Some pine for the good ole days of their childhood or early romances. I pine for the good ole days of health insurance.
When I first became fully self-employed, I had a decent Blue Cross Blue Shield health insurance plan for about $99 per month. The deductible was reasonable, the coverage was adequate and my doctor accepted it.
Then Obamacare came along.
My existing health insurance plan instantly went extinct, as it didn’t include all the added baggage every policy now had to have. Like breast milk pumps and pregnancy care, even if you were a woman not planning on children. Even if you were a man.
Those needless novelties skyrocketed health insurance premiums through the ozone, with any plan that offered anything near my former benefits starting around $750 per month.
For several years, I went for the chintziest insurance options just to cover major, unexpected accidents. Like the kettle-corn motorcycle crash, and the hair-dye chemical in my eye. My deductible was $10,000, my premium was hovering around $250 per month, and I was lucky my doctor accepted it since it had some weirdo name most folks have never heard of.
Then the premiums stared going up. Like every three months. By $40 a pop. Damn hair dye urgent care bills must have finally landed on the insurance company’s desk. So I told the company to go fly a kite.
Of course, I did this during open enrollment, when I could actually get a different plan. I landed on this really, really cheap option called short-term health insurance and went for it. Word of advice: Don’t.
Short-Term Health Insurance Risks
While the premium was less than $200 per month, the coverage was pretty much zilch. The deductible was still in the $10K range, and I had to get a new policy every three months. What cemented the belief that I was in a losing proposition was my prescription prices.
It was actually CHEAPER to buy prescription medication on a cash-only basis with no insurance than it was to use the prescription deal included with my plan. And that’s not the biggest horror story I heard about short-term health insurance.
A woman on a short-term plan had been diagnosed with breast cancer, and the plan merrily covered her bills – until her three-month term was up. The insurance carrier then dropped her, refusing to provide a new policy. She was now left with a pre-existing condition that pretty much ruled out any plan acceptance and a mountain of medical bills she had to pay out of her own pocket.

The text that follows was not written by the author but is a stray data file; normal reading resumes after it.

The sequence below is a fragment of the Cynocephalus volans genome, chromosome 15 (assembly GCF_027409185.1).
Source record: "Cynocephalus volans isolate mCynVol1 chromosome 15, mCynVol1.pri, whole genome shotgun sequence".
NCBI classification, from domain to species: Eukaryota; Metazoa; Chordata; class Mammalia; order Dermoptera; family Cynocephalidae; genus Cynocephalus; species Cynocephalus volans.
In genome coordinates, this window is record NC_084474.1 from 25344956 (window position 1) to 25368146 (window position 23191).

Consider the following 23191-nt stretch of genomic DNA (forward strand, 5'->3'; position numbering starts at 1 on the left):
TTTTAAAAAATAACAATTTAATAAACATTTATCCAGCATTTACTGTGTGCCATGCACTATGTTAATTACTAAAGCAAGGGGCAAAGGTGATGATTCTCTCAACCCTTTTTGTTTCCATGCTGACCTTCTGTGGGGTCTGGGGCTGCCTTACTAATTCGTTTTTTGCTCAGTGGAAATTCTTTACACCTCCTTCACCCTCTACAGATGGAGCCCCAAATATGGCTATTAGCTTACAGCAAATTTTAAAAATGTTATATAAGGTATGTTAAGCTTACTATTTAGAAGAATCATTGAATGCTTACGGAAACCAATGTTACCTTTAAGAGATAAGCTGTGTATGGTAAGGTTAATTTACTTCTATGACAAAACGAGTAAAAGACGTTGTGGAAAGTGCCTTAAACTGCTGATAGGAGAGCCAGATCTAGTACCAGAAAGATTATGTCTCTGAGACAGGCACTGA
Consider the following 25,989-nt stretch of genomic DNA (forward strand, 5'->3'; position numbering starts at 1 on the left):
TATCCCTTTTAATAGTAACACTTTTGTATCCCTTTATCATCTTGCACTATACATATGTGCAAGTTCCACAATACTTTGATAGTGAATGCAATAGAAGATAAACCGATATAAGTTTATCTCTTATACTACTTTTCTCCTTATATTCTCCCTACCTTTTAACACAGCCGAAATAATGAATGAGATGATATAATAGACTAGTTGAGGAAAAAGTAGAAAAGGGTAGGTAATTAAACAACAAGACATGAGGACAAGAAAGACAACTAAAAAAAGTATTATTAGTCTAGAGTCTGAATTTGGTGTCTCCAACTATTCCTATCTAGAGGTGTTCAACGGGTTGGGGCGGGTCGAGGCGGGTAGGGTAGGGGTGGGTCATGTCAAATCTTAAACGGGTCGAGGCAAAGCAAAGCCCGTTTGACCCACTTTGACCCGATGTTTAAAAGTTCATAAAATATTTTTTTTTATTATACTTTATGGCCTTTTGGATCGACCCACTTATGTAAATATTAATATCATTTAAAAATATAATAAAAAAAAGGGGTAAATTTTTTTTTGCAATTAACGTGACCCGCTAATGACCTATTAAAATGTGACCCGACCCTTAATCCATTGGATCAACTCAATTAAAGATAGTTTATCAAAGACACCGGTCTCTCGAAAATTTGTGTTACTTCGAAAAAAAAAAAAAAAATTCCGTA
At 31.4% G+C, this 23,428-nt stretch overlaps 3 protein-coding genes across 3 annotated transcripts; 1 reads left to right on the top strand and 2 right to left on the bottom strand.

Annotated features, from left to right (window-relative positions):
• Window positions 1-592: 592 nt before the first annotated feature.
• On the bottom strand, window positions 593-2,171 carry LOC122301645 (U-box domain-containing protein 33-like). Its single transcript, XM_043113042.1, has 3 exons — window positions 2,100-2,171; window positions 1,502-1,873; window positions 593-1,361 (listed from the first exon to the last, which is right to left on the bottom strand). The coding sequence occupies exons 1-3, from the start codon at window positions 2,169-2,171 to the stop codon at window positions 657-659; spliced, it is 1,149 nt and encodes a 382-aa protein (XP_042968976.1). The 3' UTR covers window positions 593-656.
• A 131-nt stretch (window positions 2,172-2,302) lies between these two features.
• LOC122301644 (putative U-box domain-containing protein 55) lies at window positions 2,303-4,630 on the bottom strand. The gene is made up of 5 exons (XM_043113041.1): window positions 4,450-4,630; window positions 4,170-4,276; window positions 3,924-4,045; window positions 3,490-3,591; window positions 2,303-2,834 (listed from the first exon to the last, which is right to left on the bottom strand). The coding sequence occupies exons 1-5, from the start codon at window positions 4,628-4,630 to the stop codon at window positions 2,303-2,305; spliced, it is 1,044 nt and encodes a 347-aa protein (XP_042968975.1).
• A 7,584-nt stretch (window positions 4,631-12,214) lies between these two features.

Unless you can get any and all possible medical expenses you’ll ever face crammed into the scant, three-month period for which you’re covered, short-term health insurance is a really bad joke.
Health Marketplace Insurance Risks
Why don’t you just shimmy on over to the health insurance marketplace, some may ask, where you can get reimbursed based on your wages? That option comes with its own headaches and risks. For starters, health marketplace is a crummy name. It sounds like a place you go to buy day-old fruit.
The plans themselves aren’t all that great. They’re also priced more in the $750 range – that’s with a deductible of $14,000. If that’s not enough to deter you, there’s also the marketplace horror story I heard.
A guy who had low enough wages was getting reimbursed for his health insurance from the marketplace. Then his boss gave him a raise of something like 55 cents per hour. Lo and behold, that was just enough to squeak the guy over the income limit for reimbursement – and he had to pay back some $6,000 now that he was in a higher wage bracket.
So What’s Left?
Sigh. Panicky, nighttime internet searching for a health insurance plan in the middle of July. Filling out those little boxes with your phone number usually results in an avalanche of calls the next morning, but my phone rang about two seconds after hitting “enter” on one of them.
The caller’s name was Jentrey Shannon, and he was an agent with USHEALTH Group. To make a long phone call a short story, his PowerPoint presentation, comparison charts and health insurance perks nearly cemented the deal. Thinking about it for a day sealed it.
While the coverage is not cheap, it’s not $750 per month. And it actually covers things I may even need – without having to pay for pregnancy care and breast milk pumps. This is all good. Even better, of course, is if I never have to file a claim.
But that’s the thing with insurance. It follows the same concept as the umbrella theory. When you have one with you, it never rains. When you forget to take it long, it always ends up pouring.
Want to read about stuff a tad more exciting than health insurance? Get a rynski book.